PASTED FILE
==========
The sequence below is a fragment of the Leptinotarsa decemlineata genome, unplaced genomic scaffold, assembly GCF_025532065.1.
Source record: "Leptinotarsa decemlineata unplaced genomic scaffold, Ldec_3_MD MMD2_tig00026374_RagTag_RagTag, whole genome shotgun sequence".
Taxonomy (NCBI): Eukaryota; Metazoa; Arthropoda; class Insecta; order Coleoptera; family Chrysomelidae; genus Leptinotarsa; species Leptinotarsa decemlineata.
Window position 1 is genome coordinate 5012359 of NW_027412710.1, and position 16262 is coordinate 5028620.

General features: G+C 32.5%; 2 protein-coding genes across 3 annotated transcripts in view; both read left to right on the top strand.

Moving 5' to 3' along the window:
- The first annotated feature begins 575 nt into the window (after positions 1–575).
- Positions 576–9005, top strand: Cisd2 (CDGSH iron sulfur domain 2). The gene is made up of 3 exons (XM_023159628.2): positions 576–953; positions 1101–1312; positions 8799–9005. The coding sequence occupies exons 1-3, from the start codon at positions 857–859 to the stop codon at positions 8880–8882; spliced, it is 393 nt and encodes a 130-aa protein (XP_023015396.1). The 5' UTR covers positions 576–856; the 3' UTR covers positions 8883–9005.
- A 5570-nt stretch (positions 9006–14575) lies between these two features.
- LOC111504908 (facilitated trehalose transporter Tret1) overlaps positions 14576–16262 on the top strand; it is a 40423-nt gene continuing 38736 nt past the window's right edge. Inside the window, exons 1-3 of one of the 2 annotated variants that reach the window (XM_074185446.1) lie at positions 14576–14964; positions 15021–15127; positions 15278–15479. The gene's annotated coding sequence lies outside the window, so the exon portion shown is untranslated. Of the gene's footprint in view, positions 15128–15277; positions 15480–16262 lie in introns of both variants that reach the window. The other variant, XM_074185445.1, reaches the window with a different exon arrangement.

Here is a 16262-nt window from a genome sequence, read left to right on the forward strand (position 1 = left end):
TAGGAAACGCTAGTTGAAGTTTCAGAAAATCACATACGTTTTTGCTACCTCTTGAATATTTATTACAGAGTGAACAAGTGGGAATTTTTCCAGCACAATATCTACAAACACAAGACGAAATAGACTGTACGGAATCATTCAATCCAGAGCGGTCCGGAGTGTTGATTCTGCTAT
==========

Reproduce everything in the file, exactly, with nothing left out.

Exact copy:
The sequence below is a fragment of the Leptinotarsa decemlineata genome, unplaced genomic scaffold, assembly GCF_025532065.1.
Source record: "Leptinotarsa decemlineata unplaced genomic scaffold, Ldec_3_MD MMD2_tig00026374_RagTag_RagTag, whole genome shotgun sequence".
Taxonomy (NCBI): Eukaryota; Metazoa; Arthropoda; class Insecta; order Coleoptera; family Chrysomelidae; genus Leptinotarsa; species Leptinotarsa decemlineata.
Window position 1 is genome coordinate 5012359 of NW_027412710.1, and position 16262 is coordinate 5028620.

General features: G+C 32.5%; 2 protein-coding genes across 3 annotated transcripts in view; both read left to right on the top strand.

Moving 5' to 3' along the window:
- The first annotated feature begins 575 nt into the window (after positions 1–575).
- Positions 576–9005, top strand: Cisd2 (CDGSH iron sulfur domain 2). The gene is made up of 3 exons (XM_023159628.2): positions 576–953; positions 1101–1312; positions 8799–9005. The coding sequence occupies exons 1-3, from the start codon at positions 857–859 to the stop codon at positions 8880–8882; spliced, it is 393 nt and encodes a 130-aa protein (XP_023015396.1). The 5' UTR covers positions 576–856; the 3' UTR covers positions 8883–9005.
- A 5570-nt stretch (positions 9006–14575) lies between these two features.
- LOC111504908 (facilitated trehalose transporter Tret1) overlaps positions 14576–16262 on the top strand; it is a 40423-nt gene continuing 38736 nt past the window's right edge. Inside the window, exons 1-3 of one of the 2 annotated variants that reach the window (XM_074185446.1) lie at positions 14576–14964; positions 15021–15127; positions 15278–15479. The gene's annotated coding sequence lies outside the window, so the exon portion shown is untranslated. Of the gene's footprint in view, positions 15128–15277; positions 15480–16262 lie in introns of both variants that reach the window. The other variant, XM_074185445.1, reaches the window with a different exon arrangement.

Here is a 16262-nt window from a genome sequence, read left to right on the forward strand (position 1 = left end):
TAGGAAACGCTAGTTGAAGTTTCAGAAAATCACATACGTTTTTGCTACCTCTTGAATATTTATTACAGAGTGAACAAGTGGGAATTTTTCCAGCACAATATCTACAAACACAAGACGAAATAGACTGTACGGAATCATTCAATCCAGAGCGGTCCGGAGTGTTGATTCTGCTAT